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Heterogeneous Beliefs, Wealth Distribution, and Asset Markets with Risk of Default

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  • Viktor Tsyrennikov

Abstract

We study asset markets and wealth dynamics in the economy with heterogeneous beliefs and risk of default. Agents can trade a full set of Arrow securities but are allowed to default on their delivery promises. Financial markets rationally subject agents to the endogenous "no-default" borrowing limits. Because of the rich menu of financial assets traded in the market speculation opportunities are plentiful. Financial wealth is volatile and the endogenous borrowing limits are always active. Variance of the asset returns is amplified. The asset trading volume is substantial and volatile.

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File URL: http://www.aeaweb.org/articles.php?doi=10.1257/aer.102.3.156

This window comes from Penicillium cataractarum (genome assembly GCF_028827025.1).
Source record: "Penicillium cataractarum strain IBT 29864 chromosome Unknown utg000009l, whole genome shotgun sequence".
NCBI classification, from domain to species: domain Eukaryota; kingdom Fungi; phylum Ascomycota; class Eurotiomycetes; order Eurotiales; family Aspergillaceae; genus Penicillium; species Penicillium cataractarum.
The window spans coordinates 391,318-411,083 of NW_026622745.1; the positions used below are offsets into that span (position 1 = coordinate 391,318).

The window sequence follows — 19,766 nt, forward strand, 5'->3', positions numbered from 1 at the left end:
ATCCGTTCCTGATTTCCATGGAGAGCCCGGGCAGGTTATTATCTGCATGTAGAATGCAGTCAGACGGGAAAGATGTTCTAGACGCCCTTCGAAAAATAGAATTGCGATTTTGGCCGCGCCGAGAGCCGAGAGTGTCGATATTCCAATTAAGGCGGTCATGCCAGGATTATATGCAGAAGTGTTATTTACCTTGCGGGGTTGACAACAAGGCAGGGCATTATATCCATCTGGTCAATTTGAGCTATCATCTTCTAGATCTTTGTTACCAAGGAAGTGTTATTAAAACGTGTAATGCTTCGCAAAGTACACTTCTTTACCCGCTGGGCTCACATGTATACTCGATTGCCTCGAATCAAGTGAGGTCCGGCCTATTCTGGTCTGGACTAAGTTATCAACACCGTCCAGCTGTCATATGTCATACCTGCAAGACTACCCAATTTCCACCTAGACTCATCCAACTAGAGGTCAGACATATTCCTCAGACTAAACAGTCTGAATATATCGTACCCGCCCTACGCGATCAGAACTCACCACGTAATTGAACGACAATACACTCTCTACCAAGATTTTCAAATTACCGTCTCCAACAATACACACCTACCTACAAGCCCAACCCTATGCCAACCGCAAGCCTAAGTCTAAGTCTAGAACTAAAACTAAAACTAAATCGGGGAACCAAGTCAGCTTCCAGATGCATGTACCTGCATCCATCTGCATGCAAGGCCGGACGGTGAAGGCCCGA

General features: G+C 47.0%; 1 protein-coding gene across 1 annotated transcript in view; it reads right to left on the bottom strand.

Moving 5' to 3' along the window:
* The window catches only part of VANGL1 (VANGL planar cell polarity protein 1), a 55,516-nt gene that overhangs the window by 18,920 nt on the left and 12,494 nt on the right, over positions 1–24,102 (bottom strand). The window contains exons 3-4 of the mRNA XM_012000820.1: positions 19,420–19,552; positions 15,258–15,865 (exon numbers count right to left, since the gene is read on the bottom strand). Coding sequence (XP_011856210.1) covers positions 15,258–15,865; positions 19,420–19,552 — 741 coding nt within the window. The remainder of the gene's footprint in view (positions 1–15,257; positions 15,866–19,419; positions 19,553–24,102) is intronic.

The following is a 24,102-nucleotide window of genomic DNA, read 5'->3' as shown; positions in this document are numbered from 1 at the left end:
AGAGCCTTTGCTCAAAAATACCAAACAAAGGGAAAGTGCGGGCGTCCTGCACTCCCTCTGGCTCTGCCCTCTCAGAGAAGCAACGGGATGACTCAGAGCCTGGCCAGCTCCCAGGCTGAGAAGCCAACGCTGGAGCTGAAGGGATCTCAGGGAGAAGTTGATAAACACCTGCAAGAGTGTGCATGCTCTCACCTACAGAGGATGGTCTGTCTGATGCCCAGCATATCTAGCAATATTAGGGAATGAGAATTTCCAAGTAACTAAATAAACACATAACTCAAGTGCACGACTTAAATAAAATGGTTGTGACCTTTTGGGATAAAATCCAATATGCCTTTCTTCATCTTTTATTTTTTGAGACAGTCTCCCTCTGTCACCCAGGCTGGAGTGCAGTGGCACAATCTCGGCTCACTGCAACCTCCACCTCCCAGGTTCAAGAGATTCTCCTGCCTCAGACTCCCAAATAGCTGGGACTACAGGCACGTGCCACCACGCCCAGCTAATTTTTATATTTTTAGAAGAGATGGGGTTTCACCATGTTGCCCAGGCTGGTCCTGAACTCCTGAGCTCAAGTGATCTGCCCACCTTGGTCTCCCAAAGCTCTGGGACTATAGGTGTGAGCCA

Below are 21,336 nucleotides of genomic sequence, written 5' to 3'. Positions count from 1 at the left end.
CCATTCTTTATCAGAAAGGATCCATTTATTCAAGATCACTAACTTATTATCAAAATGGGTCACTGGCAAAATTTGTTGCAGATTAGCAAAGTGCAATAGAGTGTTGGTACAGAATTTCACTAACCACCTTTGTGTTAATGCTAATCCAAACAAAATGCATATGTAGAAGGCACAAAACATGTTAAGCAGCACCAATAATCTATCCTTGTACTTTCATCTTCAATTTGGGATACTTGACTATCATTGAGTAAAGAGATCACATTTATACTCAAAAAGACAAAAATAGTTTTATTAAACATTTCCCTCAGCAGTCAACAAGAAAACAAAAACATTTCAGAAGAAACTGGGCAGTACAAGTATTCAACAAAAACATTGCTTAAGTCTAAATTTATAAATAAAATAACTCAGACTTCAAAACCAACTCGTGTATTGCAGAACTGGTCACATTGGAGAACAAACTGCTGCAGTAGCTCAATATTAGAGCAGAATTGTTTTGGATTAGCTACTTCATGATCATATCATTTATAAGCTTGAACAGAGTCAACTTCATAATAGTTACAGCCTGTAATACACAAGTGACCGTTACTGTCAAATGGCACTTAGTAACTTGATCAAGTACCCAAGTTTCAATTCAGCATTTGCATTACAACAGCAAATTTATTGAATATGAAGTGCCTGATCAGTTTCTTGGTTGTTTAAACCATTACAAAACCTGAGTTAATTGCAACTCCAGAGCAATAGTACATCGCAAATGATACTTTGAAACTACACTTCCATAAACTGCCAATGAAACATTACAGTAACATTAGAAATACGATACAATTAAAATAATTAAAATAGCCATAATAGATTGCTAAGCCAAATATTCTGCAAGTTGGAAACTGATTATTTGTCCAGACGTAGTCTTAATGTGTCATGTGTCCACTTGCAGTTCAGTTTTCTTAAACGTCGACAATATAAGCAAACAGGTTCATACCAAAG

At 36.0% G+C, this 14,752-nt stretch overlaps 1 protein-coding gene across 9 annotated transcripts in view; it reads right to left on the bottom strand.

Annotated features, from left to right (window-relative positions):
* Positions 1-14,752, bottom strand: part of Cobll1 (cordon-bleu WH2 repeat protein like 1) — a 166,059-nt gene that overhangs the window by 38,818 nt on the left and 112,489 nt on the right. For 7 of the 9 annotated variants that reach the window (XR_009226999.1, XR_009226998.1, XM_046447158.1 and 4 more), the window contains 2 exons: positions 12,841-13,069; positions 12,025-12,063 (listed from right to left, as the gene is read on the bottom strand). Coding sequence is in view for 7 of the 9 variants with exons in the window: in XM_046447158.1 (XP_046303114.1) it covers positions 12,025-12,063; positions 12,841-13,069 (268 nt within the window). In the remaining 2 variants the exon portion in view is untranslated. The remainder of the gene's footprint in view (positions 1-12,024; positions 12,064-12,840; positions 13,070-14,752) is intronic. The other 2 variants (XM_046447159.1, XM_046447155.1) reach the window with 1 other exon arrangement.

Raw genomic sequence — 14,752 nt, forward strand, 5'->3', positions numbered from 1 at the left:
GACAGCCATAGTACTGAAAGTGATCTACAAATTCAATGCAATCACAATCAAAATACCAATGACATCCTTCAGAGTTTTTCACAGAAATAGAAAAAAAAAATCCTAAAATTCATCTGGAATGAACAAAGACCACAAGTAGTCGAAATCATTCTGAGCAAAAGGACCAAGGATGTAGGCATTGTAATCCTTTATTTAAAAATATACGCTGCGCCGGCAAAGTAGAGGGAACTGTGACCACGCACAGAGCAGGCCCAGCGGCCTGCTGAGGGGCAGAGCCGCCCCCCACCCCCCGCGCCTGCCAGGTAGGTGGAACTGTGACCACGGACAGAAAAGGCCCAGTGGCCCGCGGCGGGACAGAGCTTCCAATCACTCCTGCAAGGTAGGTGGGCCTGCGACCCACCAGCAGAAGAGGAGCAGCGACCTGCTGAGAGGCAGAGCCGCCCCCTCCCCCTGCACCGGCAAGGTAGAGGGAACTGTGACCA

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Bibliographic Info

Article provided by American Economic Association in its journal American Economic Review.

Volume (Year): 102 (2012)
Issue (Month): 3 (May)
Pages: 156-60

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Handle: RePEc:aea:aecrev:v:102:y:2012:i:3:p:156-60

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  1. Hansen, Lars Peter & Jagannathan, Ravi, 1991. "Implications of Security Market Data for Models of Dynamic Economies," Journal of Political Economy, University of Chicago Press, vol. 99(2), pages 225-62, April.
  2. Fernando Alvarez & Urban J. Jermann, 1999. "Quantitative Asset Pricing Implications of Endogenous Solvency Constraints," NBER Working Papers 6953, National Bureau of Economic Research, Inc.
  3. John Heaton & Deborah Lucas, 1993. "Evaluating the Effects of Incomplete Markets on Risk Sharing and Asset Pricing," NBER Working Papers 4249, National Bureau of Economic Research, Inc.
  4. Kenneth L. Judd & Felix Kubler & Karl Schmedders, 2000. "Asset Trading Volume with Dynamically Complete Markets and Heterogeneous Agents," Discussion Papers 1294, Northwestern University, Center for Mathematical Studies in Economics and Management Science.
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Cited by:
  1. Beker, Pablo F & Espino, Emilio, 2013. "Too Good to Be True: Asset Pricing Implications of Pessimism," The Warwick Economics Research Paper Series (TWERPS) 1031, University of Warwick, Department of Economics.

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